Diego-Catto-B+W

I Am Here. I’m Here. Here I’m…

Hi. I am here.

I am here where I so often am, in a blue chair at the kitchen table. My back faces north and my front faces south. On my left is a pantry. A fridge. A coffee mug with a “J” on it. On the right, a wall with a bit of peeling paint on the molding. My right wrist rests gently on the edge of the laptop. I take a deep breath and this feels good so I take another and a third, through my nostrils. It’s nice to have clear nasal passages. The kind of thing you so often take for granted until a bad cold hits.

I am here and it’s Wednesday morning. The house is quiet. Mani is in our room. She might be meditating. Aviva is still asleep. Pearl rode his bike to school about half hour ago. Earlier I had music on, but now it’s just the sounds of the keys clicking, and the breathing, and if I listen closely, a faint humming kind of sound outside, the source of which I can’t identify.

From here, the mind goes in so many directions. To a dream I had last night, where I was holding a large, sharp knife in the middle of a busy intersection. I was standing on some kind of median. Plenty of people were around but nobody said anything about the knife and I was alarmed that they weren’t alarmed and knew this was privilege in action. I had no malicious intent. And then I realize I’d sliced my own leg — the back, inner right thigh had a fairly gaping wound. I was bleeding and ran inside to strip off my pants and see how deep it was. I also had my period and so there was a lot of blood.

I am here, still, even as I remember the dream.

For many years, “hineni” is a word that has spoken directly to my soul. God asked Abraham, where are you? Which in itself is mysterious, right? I mean, presumably God can see where everyone is, in whatever way it is God sees. But my take on it is that God was really asking Abraham, do YOU know where you are? Like, where are you REALLY? And Abraham answered, Hineni. I am here. I hear this as, I am here, and also I am HERE. I am here and I know I am here. The two are not one.

I am here and I know I am here.

I am here and I am not here.

I am here and I am a body and a mind and a miracle of all systems go. I am here and typing and imagining you there, which is another miracle. My god. My God. God, do you see how many miracles are taking place right this very minute? I sound like a religious fanatic and I’ve probably said it before but I am ok with that.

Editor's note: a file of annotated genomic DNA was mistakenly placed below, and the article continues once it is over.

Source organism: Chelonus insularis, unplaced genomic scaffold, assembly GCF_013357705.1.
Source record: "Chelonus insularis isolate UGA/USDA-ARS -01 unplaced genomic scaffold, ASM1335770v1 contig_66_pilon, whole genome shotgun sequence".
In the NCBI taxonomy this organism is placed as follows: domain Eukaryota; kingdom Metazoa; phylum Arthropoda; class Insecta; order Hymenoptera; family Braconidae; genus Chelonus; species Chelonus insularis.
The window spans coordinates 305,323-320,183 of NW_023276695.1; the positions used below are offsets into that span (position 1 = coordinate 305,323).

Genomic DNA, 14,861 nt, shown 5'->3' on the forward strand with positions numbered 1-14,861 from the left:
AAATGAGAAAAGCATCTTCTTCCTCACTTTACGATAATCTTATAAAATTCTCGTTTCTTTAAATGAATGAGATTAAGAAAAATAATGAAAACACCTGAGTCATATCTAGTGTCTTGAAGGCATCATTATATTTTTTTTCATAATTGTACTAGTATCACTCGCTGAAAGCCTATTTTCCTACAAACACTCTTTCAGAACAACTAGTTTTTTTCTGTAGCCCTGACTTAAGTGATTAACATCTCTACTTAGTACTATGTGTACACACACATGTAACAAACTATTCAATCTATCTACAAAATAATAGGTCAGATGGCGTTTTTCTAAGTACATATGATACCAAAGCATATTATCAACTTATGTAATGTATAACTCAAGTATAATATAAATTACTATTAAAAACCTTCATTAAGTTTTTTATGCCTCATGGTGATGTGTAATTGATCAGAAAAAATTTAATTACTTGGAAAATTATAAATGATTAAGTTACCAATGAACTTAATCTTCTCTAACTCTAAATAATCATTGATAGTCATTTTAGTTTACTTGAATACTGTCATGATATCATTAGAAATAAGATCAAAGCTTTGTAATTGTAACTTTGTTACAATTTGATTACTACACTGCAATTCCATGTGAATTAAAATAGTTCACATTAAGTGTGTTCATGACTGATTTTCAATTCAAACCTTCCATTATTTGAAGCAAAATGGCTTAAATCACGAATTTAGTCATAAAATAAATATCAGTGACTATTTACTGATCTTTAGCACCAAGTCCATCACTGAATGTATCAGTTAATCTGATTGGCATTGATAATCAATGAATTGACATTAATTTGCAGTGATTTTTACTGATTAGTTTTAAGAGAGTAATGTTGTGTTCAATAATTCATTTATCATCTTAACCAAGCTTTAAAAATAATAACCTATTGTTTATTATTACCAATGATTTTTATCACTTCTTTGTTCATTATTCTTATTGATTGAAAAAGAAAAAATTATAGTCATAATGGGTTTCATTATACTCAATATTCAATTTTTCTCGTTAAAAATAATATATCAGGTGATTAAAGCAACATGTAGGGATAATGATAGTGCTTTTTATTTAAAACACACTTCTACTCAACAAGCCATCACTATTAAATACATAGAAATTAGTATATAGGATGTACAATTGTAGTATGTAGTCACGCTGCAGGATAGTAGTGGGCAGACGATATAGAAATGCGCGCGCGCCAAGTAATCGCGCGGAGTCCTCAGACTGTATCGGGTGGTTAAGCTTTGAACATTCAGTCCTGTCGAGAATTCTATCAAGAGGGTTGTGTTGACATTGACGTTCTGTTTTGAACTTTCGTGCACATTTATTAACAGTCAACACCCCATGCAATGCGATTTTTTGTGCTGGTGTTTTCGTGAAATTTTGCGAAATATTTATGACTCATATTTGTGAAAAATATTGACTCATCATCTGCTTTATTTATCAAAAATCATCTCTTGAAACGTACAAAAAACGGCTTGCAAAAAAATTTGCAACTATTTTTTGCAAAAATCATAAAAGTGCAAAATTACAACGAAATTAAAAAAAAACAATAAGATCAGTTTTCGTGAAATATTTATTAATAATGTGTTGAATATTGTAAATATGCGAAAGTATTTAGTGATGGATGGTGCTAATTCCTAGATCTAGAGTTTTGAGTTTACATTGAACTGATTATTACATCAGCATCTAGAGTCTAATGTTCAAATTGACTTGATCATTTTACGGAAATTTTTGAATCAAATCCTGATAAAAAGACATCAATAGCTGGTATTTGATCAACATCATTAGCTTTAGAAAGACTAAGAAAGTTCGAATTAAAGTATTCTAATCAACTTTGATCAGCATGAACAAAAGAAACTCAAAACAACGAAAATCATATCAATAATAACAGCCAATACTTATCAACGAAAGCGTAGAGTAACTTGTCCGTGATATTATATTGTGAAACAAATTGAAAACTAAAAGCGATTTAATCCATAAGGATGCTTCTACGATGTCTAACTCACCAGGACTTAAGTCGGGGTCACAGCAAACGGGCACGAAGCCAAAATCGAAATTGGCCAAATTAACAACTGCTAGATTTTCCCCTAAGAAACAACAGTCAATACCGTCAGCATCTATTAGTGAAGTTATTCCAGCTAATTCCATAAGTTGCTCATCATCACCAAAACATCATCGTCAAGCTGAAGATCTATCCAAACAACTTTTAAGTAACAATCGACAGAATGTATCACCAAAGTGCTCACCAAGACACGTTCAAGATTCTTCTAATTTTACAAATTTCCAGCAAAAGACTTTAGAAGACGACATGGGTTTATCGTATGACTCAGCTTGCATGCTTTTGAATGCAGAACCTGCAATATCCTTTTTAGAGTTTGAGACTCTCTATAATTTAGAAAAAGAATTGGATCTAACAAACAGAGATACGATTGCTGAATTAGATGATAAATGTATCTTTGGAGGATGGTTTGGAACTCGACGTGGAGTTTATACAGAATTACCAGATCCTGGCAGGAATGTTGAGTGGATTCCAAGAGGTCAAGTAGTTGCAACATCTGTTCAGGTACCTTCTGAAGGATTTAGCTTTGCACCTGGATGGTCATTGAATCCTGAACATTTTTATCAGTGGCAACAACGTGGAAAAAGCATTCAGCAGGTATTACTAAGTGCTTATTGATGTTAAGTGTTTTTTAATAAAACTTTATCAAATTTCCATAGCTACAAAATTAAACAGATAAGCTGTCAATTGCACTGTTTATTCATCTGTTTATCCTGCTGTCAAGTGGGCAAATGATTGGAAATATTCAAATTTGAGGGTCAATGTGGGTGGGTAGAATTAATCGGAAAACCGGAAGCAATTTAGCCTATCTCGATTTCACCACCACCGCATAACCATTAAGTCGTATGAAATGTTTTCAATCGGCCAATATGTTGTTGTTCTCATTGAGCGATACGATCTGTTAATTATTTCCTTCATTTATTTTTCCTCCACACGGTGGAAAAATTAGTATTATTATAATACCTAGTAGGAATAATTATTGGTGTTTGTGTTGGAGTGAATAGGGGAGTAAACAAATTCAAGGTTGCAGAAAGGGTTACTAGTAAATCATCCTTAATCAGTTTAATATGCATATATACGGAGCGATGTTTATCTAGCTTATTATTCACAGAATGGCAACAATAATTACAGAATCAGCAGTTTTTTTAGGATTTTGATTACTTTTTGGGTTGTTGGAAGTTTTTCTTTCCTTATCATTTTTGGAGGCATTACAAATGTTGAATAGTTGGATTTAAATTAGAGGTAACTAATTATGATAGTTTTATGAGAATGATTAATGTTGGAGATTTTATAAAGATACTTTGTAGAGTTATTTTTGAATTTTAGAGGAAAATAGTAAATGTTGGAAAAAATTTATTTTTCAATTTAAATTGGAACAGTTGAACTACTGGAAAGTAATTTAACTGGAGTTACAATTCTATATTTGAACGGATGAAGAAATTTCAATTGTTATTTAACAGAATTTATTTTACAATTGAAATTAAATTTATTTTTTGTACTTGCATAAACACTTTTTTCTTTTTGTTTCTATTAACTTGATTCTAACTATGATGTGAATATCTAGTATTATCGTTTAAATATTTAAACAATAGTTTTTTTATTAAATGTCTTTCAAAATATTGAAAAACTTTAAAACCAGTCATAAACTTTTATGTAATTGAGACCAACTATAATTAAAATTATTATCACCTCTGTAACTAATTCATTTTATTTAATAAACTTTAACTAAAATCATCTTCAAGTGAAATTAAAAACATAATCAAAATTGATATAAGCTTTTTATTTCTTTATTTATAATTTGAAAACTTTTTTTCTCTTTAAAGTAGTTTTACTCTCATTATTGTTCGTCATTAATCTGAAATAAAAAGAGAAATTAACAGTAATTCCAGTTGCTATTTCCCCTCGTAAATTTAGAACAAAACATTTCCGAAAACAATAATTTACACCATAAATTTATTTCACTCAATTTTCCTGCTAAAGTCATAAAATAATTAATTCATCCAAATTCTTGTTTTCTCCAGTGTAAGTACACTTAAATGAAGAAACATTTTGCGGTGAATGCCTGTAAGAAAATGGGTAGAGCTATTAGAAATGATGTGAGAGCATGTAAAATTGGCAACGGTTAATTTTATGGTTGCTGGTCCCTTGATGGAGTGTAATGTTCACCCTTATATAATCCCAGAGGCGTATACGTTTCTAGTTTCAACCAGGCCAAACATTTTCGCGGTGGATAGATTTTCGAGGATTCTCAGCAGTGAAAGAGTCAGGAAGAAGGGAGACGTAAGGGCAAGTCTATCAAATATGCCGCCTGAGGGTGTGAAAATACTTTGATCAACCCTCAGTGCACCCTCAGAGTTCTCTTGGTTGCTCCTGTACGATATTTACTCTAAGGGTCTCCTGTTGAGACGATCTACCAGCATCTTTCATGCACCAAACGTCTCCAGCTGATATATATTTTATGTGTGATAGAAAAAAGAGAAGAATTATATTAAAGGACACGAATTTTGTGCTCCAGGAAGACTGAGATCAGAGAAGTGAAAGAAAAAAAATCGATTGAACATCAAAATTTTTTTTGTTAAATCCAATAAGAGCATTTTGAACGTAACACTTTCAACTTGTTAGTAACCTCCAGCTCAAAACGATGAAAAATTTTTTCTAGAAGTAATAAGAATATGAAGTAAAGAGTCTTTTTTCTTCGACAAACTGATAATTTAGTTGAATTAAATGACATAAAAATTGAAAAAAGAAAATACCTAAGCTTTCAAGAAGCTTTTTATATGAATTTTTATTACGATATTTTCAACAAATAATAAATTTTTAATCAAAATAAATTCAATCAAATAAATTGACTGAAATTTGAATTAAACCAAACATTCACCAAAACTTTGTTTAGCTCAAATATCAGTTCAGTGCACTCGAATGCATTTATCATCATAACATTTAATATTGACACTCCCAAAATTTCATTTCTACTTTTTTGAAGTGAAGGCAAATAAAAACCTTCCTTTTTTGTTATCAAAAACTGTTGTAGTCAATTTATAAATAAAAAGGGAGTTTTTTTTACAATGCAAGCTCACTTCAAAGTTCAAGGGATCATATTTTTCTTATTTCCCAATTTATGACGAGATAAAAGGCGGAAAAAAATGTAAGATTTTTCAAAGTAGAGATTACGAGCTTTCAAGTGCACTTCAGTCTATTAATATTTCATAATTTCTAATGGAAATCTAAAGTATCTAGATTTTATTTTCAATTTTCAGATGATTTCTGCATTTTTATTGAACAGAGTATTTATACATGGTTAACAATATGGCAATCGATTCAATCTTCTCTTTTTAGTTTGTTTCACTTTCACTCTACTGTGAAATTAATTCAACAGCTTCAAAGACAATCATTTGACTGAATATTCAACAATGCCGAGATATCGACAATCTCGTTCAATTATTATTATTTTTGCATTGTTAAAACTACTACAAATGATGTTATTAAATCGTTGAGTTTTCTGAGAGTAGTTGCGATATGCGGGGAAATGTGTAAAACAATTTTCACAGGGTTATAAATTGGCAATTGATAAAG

We started watching “Alias Grace,” a show based on the Margaret Atwood book. In fact, Atwood is one of the producers, which makes me happy because it indicates her approval of the show’s translation of her writing for the screen. Back then, did you know they didn’t use contractions? So there is a lot of “I do not” and “You will not” and “We are going” types of phrases. These lend a certain gravity to everything, and it fascinates me that a tiny symbol like the apostrophe, the slightest closing in of things, can cause an entire shift in tone. Suddenly everything sounds less important, more casual.

I am here. I’m here. Here I am. But “here I’m” doesn’t work without a gerund to follow it. I’m here writing. I’m here being here. I am here, gratefully so.

Diego-Catto-B+W

Tell Me About Moving On

Photo: Tj Holowaychuk

Regret is like striking a large bell in an empty field and then running through the empty grass trying to gather the sound of the strike back into the bell. It’s impossible. ~ Mark Nepo

Moving on. From the squabble. The sugar crash. The bad mood. The old moon. The first marriage. The mortgage. The last zip code. The eggshells. The old guard. The tension you carried in your esophagus. The pushing. The holding. The silence. The wishing. The wanting. The better life you never got to by trying to get to a better life. The binge. The bender. The way you berated yourself. The inhale. The exhale. The need to “go out.” The constant escaping, as if your self might be waiting for you on the outcropping of rocks at Oakledge Park or in the alley between buildings or on those three back steps behind the old white barn with the gnarly apple tree in the yard. From the hovering over kids and harboring resentment over money. The face tired from smiling. Doing the right thing. Keeping the peace. Making everyone happy like it was your Job. Keeping your guard up. Keeping your weight down. Keeping your anger down. Keeping your life together.

Moving on made room for you to learn new things.

Like how to relax. How to stop putting so much pressure on yourself to get it right. How to recognize the way perfectionism and comparison are no better than the mean girls your own daughter confronted in fourth grade (and fifth, and sixth). How the voice in your own head wasn’t a reliable narrator, and you could start to tune out much of the noise you used to take so seriously. How to be silly and lack all accountability and still be loved. How to stop jumping through hoops. How to have fun. How to wear tight jeans and shake some booty. How to get out of your own way and just try stuff. Take risks, fail, disappoint, and not die as a result.

Learning these things, you find yourself here, full of ravioli, about to have a conversation about everyday magic with a kindred spirit, knowing it’s neither luck nor blessing that landed you here, but something more akin to love and truth.